Almost half of NHS hospitals have put up parking fees despite ministers vowing to end rip-off charges.
Prices have even doubled at some sites – with staff, patients and their families forced to pay as much as £4 an hour.
Jeremy Hunt ordered hospitals four years ago to set ‘reasonable’ fees, to limit fines and to offer discounts to relatives of the gravely ill.
Jeremy Hunt, then health secretary vowed in 2014 to clamp down on unfair hospital parking charges although it seems almost half of NHS hospitals have increased the fees
Current health secretary Matt Hancock, pictured, has failed to stop the increase in the price of hospital parking since his elevation by Prime Minister Theresa May
The Royal Surrey County Hospital in Guildford had the most expensive parking on the list at £4-an-hour – 60p more expensive than parking at a unit in nearby Frimley
But it is clear the crackdown by the former health secretary has failed – 43 per cent of NHS trusts in England raised their parking fees in 2017/18. At the same time the charges have been scrapped in Wales and most of Scotland.
Last night MPs and campaigners demanded action and health unions pointed out that NHS staff were suffering, especially night workers.
Rachel Power of the Patients Association said parking fees generated vital revenue at a time when hospital budgets were ‘under immense pressure’. But she added: ‘They are a charge on people who are unwell. Patients should not be charged effectively for being ill.’
Tom Sandford of the Royal College of Nursing said: ‘For staff working shifts public transport is often not an option, so nurses and support workers have no choice but to pay parking charges that rise year on year.Struggling hospitals should not try to make money from their staff. Their goodwill won’t last forever. Trusts should provide reasonable car parking with affordable charges.’
Requests for data on parking were made to 150 NHS trusts and 124 replied. Of these, 53 trusts – 43 per cent – said they had increased prices in the last year for visitors, for staff, or for both.
At the Airedale NHS trust in West Yorkshire, a stay of four to 24 hours now costs £8, up from £3.50 the year before. The trust made £1,287,322 from parking in 2017/18.
At Shrewsbury and Telford hospital trust, which is subject to scrutiny over baby deaths, the cost of a five-hour stay has more than doubled since October last year.
Patients and their families should not have to deal with the added stress of unfair parking charges, at what is already an extremely difficult time. These clear ground rules set out our expectations, and will help the public hold the NHS to account for unfair charges or practices.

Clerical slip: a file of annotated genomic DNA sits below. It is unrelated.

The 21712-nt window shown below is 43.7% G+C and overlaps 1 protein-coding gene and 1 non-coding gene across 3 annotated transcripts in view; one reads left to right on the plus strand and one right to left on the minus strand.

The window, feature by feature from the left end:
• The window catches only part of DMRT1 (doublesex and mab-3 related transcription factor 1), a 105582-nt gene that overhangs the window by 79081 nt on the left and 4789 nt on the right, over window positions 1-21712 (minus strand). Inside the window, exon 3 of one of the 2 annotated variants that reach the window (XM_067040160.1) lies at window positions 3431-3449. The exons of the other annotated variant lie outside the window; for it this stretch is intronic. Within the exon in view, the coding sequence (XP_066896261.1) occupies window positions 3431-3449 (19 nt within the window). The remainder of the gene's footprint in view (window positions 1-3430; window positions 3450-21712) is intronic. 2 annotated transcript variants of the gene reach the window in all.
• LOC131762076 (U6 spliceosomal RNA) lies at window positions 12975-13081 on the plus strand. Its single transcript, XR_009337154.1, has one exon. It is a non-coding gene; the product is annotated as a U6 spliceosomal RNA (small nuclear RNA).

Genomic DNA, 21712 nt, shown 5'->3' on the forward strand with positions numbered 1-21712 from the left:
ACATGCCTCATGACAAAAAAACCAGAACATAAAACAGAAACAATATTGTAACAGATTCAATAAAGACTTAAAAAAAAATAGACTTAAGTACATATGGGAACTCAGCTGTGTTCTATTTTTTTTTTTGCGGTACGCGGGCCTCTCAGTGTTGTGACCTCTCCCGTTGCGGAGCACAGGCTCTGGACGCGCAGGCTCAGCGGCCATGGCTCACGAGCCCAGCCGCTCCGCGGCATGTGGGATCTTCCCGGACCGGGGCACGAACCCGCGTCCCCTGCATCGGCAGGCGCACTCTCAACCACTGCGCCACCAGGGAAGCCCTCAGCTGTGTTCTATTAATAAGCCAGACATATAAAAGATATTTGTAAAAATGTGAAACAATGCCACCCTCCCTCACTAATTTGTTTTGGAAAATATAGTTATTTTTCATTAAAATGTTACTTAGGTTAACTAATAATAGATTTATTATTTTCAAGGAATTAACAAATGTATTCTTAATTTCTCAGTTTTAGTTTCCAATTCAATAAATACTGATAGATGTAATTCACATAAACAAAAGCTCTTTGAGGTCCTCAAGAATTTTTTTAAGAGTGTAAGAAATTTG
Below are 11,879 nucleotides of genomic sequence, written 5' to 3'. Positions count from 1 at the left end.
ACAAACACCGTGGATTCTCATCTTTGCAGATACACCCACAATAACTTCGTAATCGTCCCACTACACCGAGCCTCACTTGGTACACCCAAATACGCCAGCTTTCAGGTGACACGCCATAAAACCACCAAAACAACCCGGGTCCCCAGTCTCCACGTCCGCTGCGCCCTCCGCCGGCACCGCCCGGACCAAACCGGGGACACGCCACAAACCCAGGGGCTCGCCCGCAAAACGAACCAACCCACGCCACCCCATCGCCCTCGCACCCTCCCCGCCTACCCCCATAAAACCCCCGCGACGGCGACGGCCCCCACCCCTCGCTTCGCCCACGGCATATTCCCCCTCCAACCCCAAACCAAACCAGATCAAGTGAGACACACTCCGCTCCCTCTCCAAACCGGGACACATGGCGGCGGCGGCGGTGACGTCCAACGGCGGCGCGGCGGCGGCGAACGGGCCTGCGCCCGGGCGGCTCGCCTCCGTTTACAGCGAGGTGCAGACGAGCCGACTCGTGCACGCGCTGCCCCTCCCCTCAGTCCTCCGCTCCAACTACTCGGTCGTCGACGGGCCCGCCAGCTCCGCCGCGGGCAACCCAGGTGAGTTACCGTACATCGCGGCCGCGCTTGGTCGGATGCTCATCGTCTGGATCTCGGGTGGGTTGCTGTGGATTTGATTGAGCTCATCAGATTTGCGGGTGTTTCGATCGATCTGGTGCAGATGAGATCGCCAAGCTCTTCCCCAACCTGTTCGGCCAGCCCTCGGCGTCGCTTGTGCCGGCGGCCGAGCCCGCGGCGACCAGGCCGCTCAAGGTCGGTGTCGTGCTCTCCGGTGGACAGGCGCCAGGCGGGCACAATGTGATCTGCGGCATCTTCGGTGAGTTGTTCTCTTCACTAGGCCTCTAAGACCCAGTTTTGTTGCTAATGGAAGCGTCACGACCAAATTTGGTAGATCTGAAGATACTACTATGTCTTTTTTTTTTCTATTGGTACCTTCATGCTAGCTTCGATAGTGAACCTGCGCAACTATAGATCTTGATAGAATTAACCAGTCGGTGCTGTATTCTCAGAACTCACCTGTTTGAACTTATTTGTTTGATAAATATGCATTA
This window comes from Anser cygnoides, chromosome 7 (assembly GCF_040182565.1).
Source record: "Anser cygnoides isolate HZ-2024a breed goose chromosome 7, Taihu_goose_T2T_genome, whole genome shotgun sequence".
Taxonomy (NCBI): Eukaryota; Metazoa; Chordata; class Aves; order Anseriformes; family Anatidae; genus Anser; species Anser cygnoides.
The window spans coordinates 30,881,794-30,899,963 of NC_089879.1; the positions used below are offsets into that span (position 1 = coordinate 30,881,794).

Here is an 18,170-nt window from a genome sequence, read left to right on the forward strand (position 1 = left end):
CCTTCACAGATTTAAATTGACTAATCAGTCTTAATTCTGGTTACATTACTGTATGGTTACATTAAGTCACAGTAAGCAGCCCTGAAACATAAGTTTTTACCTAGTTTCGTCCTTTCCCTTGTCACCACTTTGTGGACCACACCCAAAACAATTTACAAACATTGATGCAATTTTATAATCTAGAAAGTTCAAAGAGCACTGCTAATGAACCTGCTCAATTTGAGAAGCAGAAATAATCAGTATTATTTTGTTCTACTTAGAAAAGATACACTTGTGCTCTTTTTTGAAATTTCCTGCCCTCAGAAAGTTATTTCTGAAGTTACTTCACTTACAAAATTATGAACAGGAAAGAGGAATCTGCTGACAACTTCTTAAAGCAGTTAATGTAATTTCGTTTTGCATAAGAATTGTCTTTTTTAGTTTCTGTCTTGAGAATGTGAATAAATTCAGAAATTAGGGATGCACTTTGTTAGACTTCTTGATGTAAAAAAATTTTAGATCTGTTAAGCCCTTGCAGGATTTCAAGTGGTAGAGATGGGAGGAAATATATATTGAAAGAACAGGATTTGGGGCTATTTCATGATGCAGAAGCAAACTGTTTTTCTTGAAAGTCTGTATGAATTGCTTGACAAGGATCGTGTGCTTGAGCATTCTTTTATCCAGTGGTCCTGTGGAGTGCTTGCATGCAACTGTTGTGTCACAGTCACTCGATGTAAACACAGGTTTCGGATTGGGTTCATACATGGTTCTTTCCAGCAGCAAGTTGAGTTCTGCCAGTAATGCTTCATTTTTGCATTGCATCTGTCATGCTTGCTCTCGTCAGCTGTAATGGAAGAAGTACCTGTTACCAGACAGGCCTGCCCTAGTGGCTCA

Jeremy Hunt, then health secretary, August 23, 2014
Alder Hey Children’s Hospital in Liverpool has scrapped its £2 flat rate for a full day and introduced a raft of new charges, tripling the cost of a stay longer than eight hours. Parking for up to two hours now costs £2.50, while six to eight hours is £4.50 and eight to 24 hours is £6.
The new figures show that Frimley Health in Surrey, one of the highest earning health trusts in England, made £4.5million charging staff, patients and visitors in 2017/18, up from £4.1million the year before.
University Hospitals of Leicester made £4.4million from parking, a 13 per cent rise on 2016/17.
Many car parks are run by private contractors on behalf of NHS trusts. But the rules introduced by Mr Hunt, who is now Foreign Secretary, say trusts should still take responsibility for the actions of firms working on their behalf – and that any fines should be proportionate and fair.
18 hospitals on the list charged at least £3-an-hour increasing to £4-an-hour in Guildford
Some hospitals have defended making money from parking charges, saying some or all of the money is put back into patient care or is spent on maintaining car parks.
Recent figures showed that NHS trusts across England took more than £226million in parking fees in total in 2017/18, of which £157million was contributed by patients and visitors and £69million by staff.
Hospital chiefs argue that cutting the charges at a time of squeezed budgets in the health service would mean diverting money away from frontline services.
But Labour health spokesman Jon Ashworth said: ‘These car parking charges are a tax on the sick. The next Labour government will axe them.’ Judith Jolly, health spokesman for the Liberal Democrats, said: ‘While it is clear to all that hospitals are struggling to cover their costs against a backdrop of financial pressures and overcrowding exacerbated by the Tories, that is not a green light to charge patients.’
Dr Moira Fraser-Pearce, of Macmillan Cancer Support, urged families to check what discounts were available for cancer patients.
Sara Gorton, of public service union Unison, said: ‘If the Government put more money into the Health Service, charges could be scrapped, and nurses, porters and their NHS colleagues would no longer have to pay through the nose simply to park at work.’
In July 2014, an investigation by the Daily Mail revealed some cowboy operators were targeting car parks at cancer wards with huge fines for minor infringements because patients were likely to be distracted – and therefore late returning to their cars.
A Department of Health spokesman said: ‘We have made it very clear that patients, their families and our hardworking staff should not be subjected to unfair parking charges.
‘NHS trusts are responsible for these charges and ensuring revenue goes back into frontline services, and we want to see trusts coming up with options that put staff, patients and their families first.’